Art Criticism

Dr. Peter Lodermeyer on Fabian Ewert

Wood is the material with which artist Fabian Ewert works exclusively – more than that: the specific material aesthetics of wood is the actual reason for him to have become an artist in the first place. As a trained carpenter, Ewert has gained a great deal of experience in working with wood and has a thorough knowledge of the material and its characteristics. The decision to embrace wood with decidedly artistic aspirations soon led Ewert, after a brief phase of self-assurance by means of creating figurative sculptures, to a form of work that proved to be the appropriate medium for him. Thus, in recent years, numerous non-representational reliefs characterized by a dynamic design have been created, which ideally meet Ewert’s artistic ideas. Instead of reliefs, he himself prefers to speak of “wall sculptures,” and indeed this term very accurately captures the essential essence of his art form.

Ewert’s works are sculptures in the sense of the definition, because in the course of the work process he only takes material out of the flat, more or less rectangular cut limewood panels that serve as his starting material. The subtractive process of cutting and chiseling out the wood, working oneself into the substance of the resistant material, the physical contact with the wood itself, are decisive production-aesthetic points in the art of Fabian Ewert.

Wood is one of the oldest sculpting materials. To this day, it has lost none of its fascination, its qualities of sensation. Surprisingly, the materials typical of our modern world – especially plastics of all kinds – have not been able to create comparable emotional bonds. Mostly, despite their everyday familiarity, they are perceived as aesthetically neutral at best, often enough even as banal or ugly. It’s no wonder that many plastic products imitate the look of stone or wood to give the appearance of nature. As a living, organic substance, wood has distinctive properties that are conveyed both visually and haptically and trigger characteristic sensations. This special material appeal is the heart of Fabian Ewert’s work. He therefore deliberately chooses wood trunks that show signs of life and thus would not be considered as useful wood, for example in furniture making, as the basic material for his wall sculptures. Differences in color, stains and discolorations, knotholes, cracks and burrs, conspicuous grains – all this is just right for Ewert to bring out the characteristic appearance of the wood. Cracks and discolorations are not concealed, but rather highlighted. Incidentally, Ewert’s works do not bear titles, because this would unnecessarily steer their contemplation in a certain direction; the year and serial number must suffice to identify a work.

Ewert’s decision to specifically create wall sculptures is crucial to the reception of these works. When a work is hung on the wall a concrete relationship to its surrounding space is immediately established. The decision to place a relief in a certain place, at a certain height on a wall, where it is perceived as a whole, is tantamount to accepting the space and its conditions, especially the lighting situation. At the same time, this results in an intensive contact with the viewer. This is all the more true since Ewert’s works always approximate the rectangular format, which gives them a memorable, pictorial quality. Significantly, the wall sculptures are without exception vertical formats. This corresponds to the height growth of the tree – and indeed Ewert respects the vertical direction of the wood fibers – on the other hand, it also reflects the upright figure of the human being. In this way, a reference to one’s own body is established for the viewer – mostly unconsciously. Another reason for Ewert’s preference for the upright rectangular form may be the fact that, as a graphic designer, he has an obvious affinity for the common proportions of book and magazine pages.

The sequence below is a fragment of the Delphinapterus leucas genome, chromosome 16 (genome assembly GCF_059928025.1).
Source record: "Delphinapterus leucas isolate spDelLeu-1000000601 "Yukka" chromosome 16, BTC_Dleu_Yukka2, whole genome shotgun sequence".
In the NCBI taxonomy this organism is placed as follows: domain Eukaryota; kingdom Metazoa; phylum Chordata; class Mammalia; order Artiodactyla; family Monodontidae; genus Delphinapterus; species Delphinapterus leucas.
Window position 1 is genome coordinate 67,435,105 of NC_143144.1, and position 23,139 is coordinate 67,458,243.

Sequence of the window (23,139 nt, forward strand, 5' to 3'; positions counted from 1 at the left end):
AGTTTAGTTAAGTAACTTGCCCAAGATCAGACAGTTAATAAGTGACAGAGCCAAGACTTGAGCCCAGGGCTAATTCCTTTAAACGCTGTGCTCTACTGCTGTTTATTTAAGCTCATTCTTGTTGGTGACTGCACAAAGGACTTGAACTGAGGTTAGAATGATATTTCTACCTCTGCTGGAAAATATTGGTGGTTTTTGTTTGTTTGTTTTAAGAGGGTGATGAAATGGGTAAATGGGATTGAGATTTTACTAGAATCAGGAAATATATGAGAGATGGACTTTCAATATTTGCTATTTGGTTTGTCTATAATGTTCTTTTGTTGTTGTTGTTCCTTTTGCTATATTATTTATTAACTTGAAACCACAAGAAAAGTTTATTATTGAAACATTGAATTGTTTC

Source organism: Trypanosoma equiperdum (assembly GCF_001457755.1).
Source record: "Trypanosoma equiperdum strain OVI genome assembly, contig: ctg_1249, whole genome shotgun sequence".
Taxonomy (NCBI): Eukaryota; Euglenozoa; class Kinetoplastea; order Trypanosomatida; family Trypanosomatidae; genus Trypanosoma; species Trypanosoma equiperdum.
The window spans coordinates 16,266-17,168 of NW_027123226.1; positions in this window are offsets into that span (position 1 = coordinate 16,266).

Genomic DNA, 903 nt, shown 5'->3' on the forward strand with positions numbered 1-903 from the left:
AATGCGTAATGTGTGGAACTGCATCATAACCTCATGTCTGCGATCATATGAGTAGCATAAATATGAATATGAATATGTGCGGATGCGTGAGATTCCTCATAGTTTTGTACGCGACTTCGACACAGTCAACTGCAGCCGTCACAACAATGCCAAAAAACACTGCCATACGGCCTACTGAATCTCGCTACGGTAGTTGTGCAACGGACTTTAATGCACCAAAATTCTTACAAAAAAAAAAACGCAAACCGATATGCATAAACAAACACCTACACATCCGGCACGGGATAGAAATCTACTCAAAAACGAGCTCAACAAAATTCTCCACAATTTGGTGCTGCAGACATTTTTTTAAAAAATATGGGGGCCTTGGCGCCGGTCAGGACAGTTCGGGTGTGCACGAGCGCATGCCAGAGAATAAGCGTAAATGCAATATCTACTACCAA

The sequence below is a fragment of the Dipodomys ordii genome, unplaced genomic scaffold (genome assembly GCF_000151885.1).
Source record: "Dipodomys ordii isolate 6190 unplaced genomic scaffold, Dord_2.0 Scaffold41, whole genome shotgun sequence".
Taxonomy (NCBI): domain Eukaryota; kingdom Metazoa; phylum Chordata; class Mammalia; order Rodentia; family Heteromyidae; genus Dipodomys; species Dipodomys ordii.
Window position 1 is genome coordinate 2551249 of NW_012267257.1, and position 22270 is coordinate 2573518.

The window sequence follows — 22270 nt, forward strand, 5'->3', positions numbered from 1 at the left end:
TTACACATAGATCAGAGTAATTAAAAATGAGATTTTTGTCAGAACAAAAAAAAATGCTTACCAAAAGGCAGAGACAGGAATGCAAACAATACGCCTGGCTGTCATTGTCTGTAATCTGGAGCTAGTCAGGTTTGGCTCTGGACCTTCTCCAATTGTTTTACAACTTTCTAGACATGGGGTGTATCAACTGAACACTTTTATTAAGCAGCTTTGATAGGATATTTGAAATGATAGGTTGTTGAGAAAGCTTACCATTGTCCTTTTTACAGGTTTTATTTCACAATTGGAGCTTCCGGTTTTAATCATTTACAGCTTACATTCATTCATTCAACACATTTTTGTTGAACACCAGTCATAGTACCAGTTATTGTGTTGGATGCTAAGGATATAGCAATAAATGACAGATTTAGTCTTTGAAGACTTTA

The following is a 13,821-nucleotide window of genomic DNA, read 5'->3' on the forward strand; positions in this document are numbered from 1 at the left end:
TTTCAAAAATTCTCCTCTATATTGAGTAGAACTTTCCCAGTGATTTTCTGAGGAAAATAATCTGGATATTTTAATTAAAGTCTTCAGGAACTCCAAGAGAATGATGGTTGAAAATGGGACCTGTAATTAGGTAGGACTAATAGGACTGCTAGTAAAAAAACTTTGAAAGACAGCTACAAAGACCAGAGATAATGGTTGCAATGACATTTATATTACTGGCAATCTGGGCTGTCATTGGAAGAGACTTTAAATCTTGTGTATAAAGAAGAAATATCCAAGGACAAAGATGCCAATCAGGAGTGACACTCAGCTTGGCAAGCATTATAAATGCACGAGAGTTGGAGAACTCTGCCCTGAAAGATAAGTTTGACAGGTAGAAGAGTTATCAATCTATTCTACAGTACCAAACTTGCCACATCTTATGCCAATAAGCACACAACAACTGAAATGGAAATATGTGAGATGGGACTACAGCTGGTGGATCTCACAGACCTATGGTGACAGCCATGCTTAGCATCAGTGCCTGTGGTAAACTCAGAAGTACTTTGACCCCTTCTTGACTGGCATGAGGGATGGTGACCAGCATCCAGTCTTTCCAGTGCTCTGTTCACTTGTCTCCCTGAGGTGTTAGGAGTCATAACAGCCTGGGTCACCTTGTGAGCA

The pictorial appearance of the wall sculptures is further emphasized by their basic graphic structure. They are visually determined by the contrast between the raised sections on the one hand, which are marked with acrylic paint in dark anthracite as well as a roughened surface texture, and areas cut deeper into the wood on the other, which retain the light inherent color of the limewood and are only partially accentuated by delicate traces of white paint. In keeping with the organic nature of the material, the forms Fabian Ewert gives his reliefs are vividly curved. He does not impose precise geometric lines on it, but enlivens the surface with curvaceous forms, squiggles and arches, which sometimes condense into concise signs or create a dynamic with and against each other of different line curves. The movement of the surfaces and lines always remains immanent in the rectangular “picture” area. The viewer’s eye is led in permanent movement across the relief, over ridges and bars, through concave curved valleys and crevices, but not beyond the “picture” edges to the outside. This centralization of the works, their visual compression, creates the formal concentration that encourages attentive viewing of the works. The wall sculptures are further enlivened by changing lighting. Depending on the incidence and intensity of light, including the corresponding formation of shadows, subtle but effective differences in the appearance of the works come about. For all their pictorial, graphic quality, they ultimately gain their uniqueness through their sculptural, physical presence.

Dr. Peter Lodermeyer